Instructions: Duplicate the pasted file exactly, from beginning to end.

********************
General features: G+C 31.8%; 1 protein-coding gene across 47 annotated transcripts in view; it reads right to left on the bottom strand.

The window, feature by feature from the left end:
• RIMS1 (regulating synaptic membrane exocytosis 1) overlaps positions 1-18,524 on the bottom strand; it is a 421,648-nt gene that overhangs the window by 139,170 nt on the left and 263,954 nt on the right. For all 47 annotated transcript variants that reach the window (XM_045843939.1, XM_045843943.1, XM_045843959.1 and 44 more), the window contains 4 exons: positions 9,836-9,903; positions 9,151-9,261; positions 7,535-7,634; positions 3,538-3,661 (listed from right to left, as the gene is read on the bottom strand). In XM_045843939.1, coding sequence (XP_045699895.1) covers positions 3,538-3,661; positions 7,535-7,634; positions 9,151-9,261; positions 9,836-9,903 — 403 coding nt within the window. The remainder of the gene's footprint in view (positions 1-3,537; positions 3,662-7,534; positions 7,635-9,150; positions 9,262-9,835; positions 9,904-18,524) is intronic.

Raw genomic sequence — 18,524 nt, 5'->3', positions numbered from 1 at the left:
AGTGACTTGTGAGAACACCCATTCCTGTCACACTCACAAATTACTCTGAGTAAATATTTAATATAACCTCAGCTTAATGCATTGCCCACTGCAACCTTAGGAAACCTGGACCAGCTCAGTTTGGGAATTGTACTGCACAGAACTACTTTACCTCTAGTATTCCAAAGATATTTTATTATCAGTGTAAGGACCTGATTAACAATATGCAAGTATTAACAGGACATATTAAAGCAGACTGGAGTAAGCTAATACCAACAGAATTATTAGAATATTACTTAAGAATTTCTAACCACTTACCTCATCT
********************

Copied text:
General features: G+C 31.8%; 1 protein-coding gene across 47 annotated transcripts in view; it reads right to left on the bottom strand.

The window, feature by feature from the left end:
• RIMS1 (regulating synaptic membrane exocytosis 1) overlaps positions 1-18,524 on the bottom strand; it is a 421,648-nt gene that overhangs the window by 139,170 nt on the left and 263,954 nt on the right. For all 47 annotated transcript variants that reach the window (XM_045843939.1, XM_045843943.1, XM_045843959.1 and 44 more), the window contains 4 exons: positions 9,836-9,903; positions 9,151-9,261; positions 7,535-7,634; positions 3,538-3,661 (listed from right to left, as the gene is read on the bottom strand). In XM_045843939.1, coding sequence (XP_045699895.1) covers positions 3,538-3,661; positions 7,535-7,634; positions 9,151-9,261; positions 9,836-9,903 — 403 coding nt within the window. The remainder of the gene's footprint in view (positions 1-3,537; positions 3,662-7,534; positions 7,635-9,150; positions 9,262-9,835; positions 9,904-18,524) is intronic.

Raw genomic sequence — 18,524 nt, 5'->3', positions numbered from 1 at the left:
AGTGACTTGTGAGAACACCCATTCCTGTCACACTCACAAATTACTCTGAGTAAATATTTAATATAACCTCAGCTTAATGCATTGCCCACTGCAACCTTAGGAAACCTGGACCAGCTCAGTTTGGGAATTGTACTGCACAGAACTACTTTACCTCTAGTATTCCAAAGATATTTTATTATCAGTGTAAGGACCTGATTAACAATATGCAAGTATTAACAGGACATATTAAAGCAGACTGGAGTAAGCTAATACCAACAGAATTATTAGAATATTACTTAAGAATTTCTAACCACTTACCTCATCT